DiCaprio, defying convention

Updated: 2011-11-13 11:48

By Brooks Barnes (The New York Times)

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DiCaprio, defying convention

DiCaprio, defying convention

Leonardo DiCaprio's transformation into J. Edgar Hoover, the longtime director of the F.B.I., required hours in the makeup chair. Keith Bernstein / Warner Brothers Pictures

For an actor who takes risks, the risk of becoming boring.

Los Angeles

To transform himself into an aging J. Edgar Hoover, Leonardo DiCaprio sat for hours while makeup artists gave him liver spots, yellow teeth and a bulging stomach. He spends a good chunk of Clint Eastwood's film "J. Edgar" that way.

He also memorized endless rapid-fire monologues. And he had to wrestle with a man, then kiss him. And wear a dress.

Mr. DiCaprio has made a career of highly risky choices, and somehow it keeps paying off.

"When I can't immediately define the character, and there's an element of mystery to it and still a lot to be explored, that's when I say yes," Mr. DiCaprio said. "I like those kinds of complicated characters. I just do."

Hollywood typically doesn't like that answer. "The apparatus likes to box actors up," said Brian Grazer, a producer of "J. Edgar," set for release on November 9 in the United States and worldwide this winter. "Once they become successful in one role, get them into picture after picture where they can do exactly the same thing." He added: "Most people are too afraid."

It probably helps that Mr. DiCaprio, 36, has managed to retain a mystique about his personal life. Keeping that distance is something he works on. He has his own version of sticking with what works. The characters are mostly tortured, unsympathetic, larger-than-life: A urine-collecting Howard Hughes in "The Aviator." A Zimbabwean smuggler in "Blood Diamond." A mental patient in "Shutter Island." A dream extractor in "Inception."

"Leonardo could make a lot of money making mechanical genre pictures, but he wants to be challenged," Mr. Eastwood said by telephone. "And it's much more of a challenge to play someone who doesn't have the slightest thing in common with you."
DiCaprio, defying convention

"When I can't immediately define the character, and there's an element of mystery to it ... that's when I say yes." Leonardo DiCaprio with Clint Eastwood on the set of "J. Edgar". Keith Bernstein / Warner Brothers Pictures

Next for Mr. DiCaprio is the title role in Baz Luhrmann's remake of "The Great Gatsby," and he is to play Frank Sinatra in a Martin Scorsese biopic. "I'm always incredibly game for anything that he decides to do," Mr. DiCaprio said of Mr. Scorsese, who has directed him in several movies.

In "J. Edgar," Hoover is depicted as a brilliant patriot who invented modern forensics and stopped at nothing to protect America through eight presidents and three wars. But the omnipowerful F.B.I. director was an impediment to the civil rights movement and worked as hard to distort the truth as he did to collect it to secure his power.

Was Hoover homosexual? Nobody knows for sure. Even less clear is whether he liked to wear women's clothes, but Mr. Eastwood retains a nod to the rumor.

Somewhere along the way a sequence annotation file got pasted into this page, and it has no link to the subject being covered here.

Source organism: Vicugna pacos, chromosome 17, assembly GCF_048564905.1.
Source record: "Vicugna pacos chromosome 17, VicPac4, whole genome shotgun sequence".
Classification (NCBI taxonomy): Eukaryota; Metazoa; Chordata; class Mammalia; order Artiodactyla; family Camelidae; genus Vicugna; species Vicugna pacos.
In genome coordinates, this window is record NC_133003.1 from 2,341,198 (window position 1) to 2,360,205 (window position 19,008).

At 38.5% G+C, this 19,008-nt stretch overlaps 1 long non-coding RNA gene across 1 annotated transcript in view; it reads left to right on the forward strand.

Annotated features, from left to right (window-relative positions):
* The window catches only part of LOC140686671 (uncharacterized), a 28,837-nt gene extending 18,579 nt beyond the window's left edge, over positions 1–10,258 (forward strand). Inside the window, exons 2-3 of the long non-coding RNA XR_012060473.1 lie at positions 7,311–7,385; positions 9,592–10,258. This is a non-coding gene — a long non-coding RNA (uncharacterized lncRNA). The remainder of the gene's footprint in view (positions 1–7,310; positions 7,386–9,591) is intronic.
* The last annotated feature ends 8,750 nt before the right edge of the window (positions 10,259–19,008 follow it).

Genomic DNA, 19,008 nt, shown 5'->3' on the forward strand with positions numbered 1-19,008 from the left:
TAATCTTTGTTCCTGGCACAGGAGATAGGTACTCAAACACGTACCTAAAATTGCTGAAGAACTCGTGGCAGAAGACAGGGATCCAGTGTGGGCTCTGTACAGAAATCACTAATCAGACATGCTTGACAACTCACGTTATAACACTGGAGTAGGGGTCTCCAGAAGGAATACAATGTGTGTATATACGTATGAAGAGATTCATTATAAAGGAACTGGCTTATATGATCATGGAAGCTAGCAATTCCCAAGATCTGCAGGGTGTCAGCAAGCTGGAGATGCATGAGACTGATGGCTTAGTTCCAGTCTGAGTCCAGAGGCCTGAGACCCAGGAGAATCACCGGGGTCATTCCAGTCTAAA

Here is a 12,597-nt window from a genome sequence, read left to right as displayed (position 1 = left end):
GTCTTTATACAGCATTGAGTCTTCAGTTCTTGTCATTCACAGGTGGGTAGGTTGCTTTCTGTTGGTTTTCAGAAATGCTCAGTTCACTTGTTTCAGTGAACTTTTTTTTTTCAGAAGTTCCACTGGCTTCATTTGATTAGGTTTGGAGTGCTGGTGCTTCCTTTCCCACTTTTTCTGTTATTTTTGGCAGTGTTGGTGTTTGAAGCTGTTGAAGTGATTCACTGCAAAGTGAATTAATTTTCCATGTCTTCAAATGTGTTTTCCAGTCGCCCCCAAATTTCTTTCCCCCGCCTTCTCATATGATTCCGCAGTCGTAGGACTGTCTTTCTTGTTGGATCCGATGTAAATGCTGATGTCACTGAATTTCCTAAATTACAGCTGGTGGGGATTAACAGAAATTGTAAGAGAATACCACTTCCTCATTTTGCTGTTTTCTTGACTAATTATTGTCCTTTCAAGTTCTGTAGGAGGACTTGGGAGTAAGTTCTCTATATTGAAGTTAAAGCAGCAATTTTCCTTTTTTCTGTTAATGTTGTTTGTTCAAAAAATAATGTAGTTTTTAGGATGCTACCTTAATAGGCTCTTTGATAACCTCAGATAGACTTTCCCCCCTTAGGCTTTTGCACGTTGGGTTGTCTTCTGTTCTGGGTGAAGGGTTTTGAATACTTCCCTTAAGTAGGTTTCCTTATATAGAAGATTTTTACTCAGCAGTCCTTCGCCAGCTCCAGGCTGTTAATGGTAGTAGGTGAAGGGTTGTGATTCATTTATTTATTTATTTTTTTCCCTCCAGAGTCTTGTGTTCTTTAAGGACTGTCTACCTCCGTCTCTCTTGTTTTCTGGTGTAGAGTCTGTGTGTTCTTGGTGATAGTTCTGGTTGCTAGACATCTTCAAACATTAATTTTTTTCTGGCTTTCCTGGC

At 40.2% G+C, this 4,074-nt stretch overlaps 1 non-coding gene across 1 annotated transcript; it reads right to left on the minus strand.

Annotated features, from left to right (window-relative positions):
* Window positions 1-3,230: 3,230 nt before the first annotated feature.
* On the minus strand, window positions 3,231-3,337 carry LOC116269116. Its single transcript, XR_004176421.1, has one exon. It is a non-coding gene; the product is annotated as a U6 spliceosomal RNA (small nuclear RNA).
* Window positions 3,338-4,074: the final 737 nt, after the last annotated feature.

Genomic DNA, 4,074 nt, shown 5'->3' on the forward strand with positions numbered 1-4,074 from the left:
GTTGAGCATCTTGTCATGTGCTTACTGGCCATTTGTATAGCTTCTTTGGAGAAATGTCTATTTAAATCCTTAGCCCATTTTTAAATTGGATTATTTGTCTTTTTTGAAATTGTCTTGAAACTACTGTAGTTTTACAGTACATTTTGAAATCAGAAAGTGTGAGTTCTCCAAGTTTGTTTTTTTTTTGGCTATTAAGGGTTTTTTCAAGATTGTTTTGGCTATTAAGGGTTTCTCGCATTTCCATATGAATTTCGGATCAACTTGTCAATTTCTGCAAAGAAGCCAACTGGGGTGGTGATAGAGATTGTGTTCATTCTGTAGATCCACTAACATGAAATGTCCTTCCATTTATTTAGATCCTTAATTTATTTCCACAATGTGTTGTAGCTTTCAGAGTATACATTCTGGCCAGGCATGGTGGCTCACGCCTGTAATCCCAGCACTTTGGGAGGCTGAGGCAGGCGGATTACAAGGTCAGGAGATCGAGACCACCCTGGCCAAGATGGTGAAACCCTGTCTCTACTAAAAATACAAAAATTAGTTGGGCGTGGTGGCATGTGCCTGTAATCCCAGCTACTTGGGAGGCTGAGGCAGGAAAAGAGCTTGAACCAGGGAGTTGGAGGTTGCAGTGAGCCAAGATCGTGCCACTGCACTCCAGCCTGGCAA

Some in Hollywood fear that Mr. DiCaprio will become uninteresting to audiences if he doesn't take on a wider variety of roles.

Does he worry about boxing himself in by trying to stay out of the box?

"Never. No. I don't," he said.

Mr. DiCaprio has three Oscar nominations, for "What's Eating Gilbert Grape," which he made when he was 19, "The Aviator" and "Blood Diamond."

He lit up when talking about movies and people that have influenced him, particularly Billy Wilder's "Sunset Boulevard." But personal questions are not appreciated. Just why is it that he dates all those supermodels?

"I've never really talked about that kind of stuff, and, very respectfully, I'm going to keep it that way," he said.

He'd rather stick to "J. Edgar," particularly that prosthetic makeup. He estimates that he spent about two weeks of the 39-day shoot as "old Hoover," which required sitting up to five hours a day in the makeup chair. "To stay in character and to fight the urge not to rip it off at times and to not feel trapped inside it is extremely hard," he said. "It's like you've been slathered in honey and wrapped in a giant duvet."

He did months of research to be able to inhabit Hoover fully. "The research of these roles is half the fun and half the challenge " maybe more," he said.

Dustin Lance Black, who wrote the "J. Edgar" screenplay, said Mr. DiCaprio dug up films of a young Hoover giving speeches. "Hoover liked to weave a lot of allusions of slimy, slippery animals into his speeches at that time," he said. "Leo loved it. He said, 'Come on, we've got to use this stuff.'"

(Mr. Black also remembers Mr. DiCaprio's fondness for German chocolate cupcakes. "Some of those pounds on later Hoover were not prosthetic," he said. "I'll say it. Leo got a little fat.")

It is unclear whether "J. Edgar" will be a hit, but Mr. DiCaprio has an insurance policy in that ever pesky "Titanic," first released in 1997, which will be rereleased in April in 3-D. He said he had come to terms with being associated with the dopey Jack Dawson.

"I've been to the Amazon," he said, "and people with no clothes on, and I'm not exaggerating, know about that film. I've accepted it."

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